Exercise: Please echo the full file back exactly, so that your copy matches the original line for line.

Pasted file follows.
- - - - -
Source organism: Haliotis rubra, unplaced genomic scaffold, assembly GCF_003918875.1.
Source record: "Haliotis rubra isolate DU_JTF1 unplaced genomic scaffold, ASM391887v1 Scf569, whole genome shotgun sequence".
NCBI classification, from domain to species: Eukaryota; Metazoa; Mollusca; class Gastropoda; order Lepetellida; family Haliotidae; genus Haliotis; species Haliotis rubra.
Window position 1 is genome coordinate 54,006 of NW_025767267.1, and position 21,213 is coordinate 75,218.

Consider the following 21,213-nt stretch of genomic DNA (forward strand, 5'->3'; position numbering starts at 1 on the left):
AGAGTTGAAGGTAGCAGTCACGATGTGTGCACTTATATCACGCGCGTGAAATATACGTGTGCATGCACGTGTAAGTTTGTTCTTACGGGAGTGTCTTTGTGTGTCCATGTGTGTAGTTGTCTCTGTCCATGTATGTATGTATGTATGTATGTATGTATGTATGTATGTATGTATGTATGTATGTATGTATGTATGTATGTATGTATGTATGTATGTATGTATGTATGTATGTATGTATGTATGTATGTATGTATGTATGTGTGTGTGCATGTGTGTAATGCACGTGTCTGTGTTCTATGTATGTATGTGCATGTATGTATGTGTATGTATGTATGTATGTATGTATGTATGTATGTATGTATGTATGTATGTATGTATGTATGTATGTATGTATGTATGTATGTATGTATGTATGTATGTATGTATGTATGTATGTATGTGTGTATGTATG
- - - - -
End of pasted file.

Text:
Source organism: Haliotis rubra, unplaced genomic scaffold, assembly GCF_003918875.1.
Source record: "Haliotis rubra isolate DU_JTF1 unplaced genomic scaffold, ASM391887v1 Scf569, whole genome shotgun sequence".
NCBI classification, from domain to species: Eukaryota; Metazoa; Mollusca; class Gastropoda; order Lepetellida; family Haliotidae; genus Haliotis; species Haliotis rubra.
Window position 1 is genome coordinate 54,006 of NW_025767267.1, and position 21,213 is coordinate 75,218.

Consider the following 21,213-nt stretch of genomic DNA (forward strand, 5'->3'; position numbering starts at 1 on the left):
AGAGTTGAAGGTAGCAGTCACGATGTGTGCACTTATATCACGCGCGTGAAATATACGTGTGCATGCACGTGTAAGTTTGTTCTTACGGGAGTGTCTTTGTGTGTCCATGTGTGTAGTTGTCTCTGTCCATGTATGTATGTATGTATGTATGTATGTATGTATGTATGTATGTATGTATGTATGTATGTATGTATGTATGTATGTATGTATGTATGTATGTATGTATGTATGTATGTATGTATGTATGTATGTATGTATGTGTGTGTGCATGTGTGTAATGCACGTGTCTGTGTTCTATGTATGTATGTGCATGTATGTATGTGTATGTATGTATGTATGTATGTATGTATGTATGTATGTATGTATGTATGTATGTATGTATGTATGTATGTATGTATGTATGTATGTATGTATGTATGTATGTATGTATGTATGTATGTGTGTATGTATG